Let’s talk about college. How much, when, why, what, where and how? And maybe even who?
As someone who has hired and managed college grads, internship experience is critical. I think it’s near impossible to get hired without it. Also, I look for people that worked part-time during college. They tend to have better time management and don’t have the entitlement atttiude you hear about with millineials. Despite everything you read, I’ve had great experieces with millineials.
The most difficult to manage are people that have topped out the individual contributor ranks and aren’t good enough to go further. They’re either bitter they can’t advance more, or they’re doing the bare minimum.
Which UC or Cal-state (aka affordable) 4 year college would you recommend for a computer science Bachelor’s degree? Kid just wants to program videogames or apps.
Forgive my nosiness, aren’t your kids almost guaranteed admission into MIT because you are an alumnus?
MIT claims not to give preference to alumni–or at least it did when I went. I don’t know if that’s still true.
Even if he gets in–I don’t think we can pay for it. I have to be realistic that we are behind financially, and Berkeley is $15K and he can live at home, work for Google, and pay that off himself.
I’m also not convinced that MIT is a good match for a programmer. The CS department is very theoretical. Which is great if you want to design languages or computers or compilers, or teach math and CS theory classes to gifted kids–but if you’re planning to code a videogame… I’m not sure it’s a good investment. I’m open to being convinced otherwise.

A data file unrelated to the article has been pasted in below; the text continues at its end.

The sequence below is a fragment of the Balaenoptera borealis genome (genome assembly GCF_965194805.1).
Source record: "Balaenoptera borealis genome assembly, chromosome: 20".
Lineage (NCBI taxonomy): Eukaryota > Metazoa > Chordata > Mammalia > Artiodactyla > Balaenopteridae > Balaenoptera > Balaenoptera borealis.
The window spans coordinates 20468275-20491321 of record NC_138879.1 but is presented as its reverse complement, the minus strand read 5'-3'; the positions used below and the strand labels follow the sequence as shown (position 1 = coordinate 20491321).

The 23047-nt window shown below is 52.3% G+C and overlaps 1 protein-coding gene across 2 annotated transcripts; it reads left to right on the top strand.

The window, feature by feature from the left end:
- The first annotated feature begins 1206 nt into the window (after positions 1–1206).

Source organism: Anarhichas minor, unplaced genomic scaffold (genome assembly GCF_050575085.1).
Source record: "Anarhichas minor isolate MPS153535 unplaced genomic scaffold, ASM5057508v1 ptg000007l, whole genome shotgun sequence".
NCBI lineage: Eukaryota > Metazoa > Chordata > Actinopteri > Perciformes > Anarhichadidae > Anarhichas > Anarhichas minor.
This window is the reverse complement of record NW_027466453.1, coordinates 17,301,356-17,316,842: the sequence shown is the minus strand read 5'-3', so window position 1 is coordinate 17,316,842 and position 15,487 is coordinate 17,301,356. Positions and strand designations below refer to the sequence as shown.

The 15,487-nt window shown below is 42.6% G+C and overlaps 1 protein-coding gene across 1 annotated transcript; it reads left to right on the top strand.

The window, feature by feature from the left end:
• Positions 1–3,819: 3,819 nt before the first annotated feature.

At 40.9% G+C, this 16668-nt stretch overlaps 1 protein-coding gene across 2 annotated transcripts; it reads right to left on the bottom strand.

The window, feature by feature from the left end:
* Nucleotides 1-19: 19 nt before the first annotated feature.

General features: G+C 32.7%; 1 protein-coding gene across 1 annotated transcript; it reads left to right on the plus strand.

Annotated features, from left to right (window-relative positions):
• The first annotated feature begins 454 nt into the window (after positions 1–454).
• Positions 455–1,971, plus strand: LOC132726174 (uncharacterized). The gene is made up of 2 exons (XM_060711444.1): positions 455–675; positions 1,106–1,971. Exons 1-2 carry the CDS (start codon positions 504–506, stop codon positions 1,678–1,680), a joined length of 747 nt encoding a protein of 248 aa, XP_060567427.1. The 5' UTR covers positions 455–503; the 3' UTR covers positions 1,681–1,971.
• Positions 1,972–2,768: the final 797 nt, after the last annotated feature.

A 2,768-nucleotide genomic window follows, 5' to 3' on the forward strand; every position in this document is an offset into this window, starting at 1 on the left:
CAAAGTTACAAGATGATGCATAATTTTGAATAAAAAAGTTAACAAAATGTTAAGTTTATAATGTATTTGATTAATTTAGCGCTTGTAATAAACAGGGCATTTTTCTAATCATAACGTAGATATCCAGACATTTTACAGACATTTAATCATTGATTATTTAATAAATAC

Is MIT way better than Berkeley? If those of you hiring think it’s worth that $200K extra, do let me know.
MIT undergrad is much better than Berkeley. Grad school though is about the same I think.
It’s more than quality of education though. There is also the prestige factor, and other intangible like will he be more likely to be a founder or meet kids who will become founders?
Steve ballmer became a billionaire solely because he share the same dorm room with bill gates.
Kids can learn programming just watching Khan academy videos. I would not worry too much or place much value on the quality of education. It’s other intangibles that I would optimize.
This may have changed since I went there, but I do not see MIT’s CS department as raising up founders. Certainly many of my friends have gone on to start companies, but the Mech E dept did a way better job of training for product design and business than the CS department did.
I’ve worked with several MIT / Berkeley / Stanford grads. My take is, if you graduate from top 10 schools, school brand doesnt matter once you’re hired. And once you get some experience, nobody looks at your diploma.
Manch, if you had $200K, and your kid got into MIT, would you send the kid to MIT, or buy the kid this?
Good question. I would buy the house.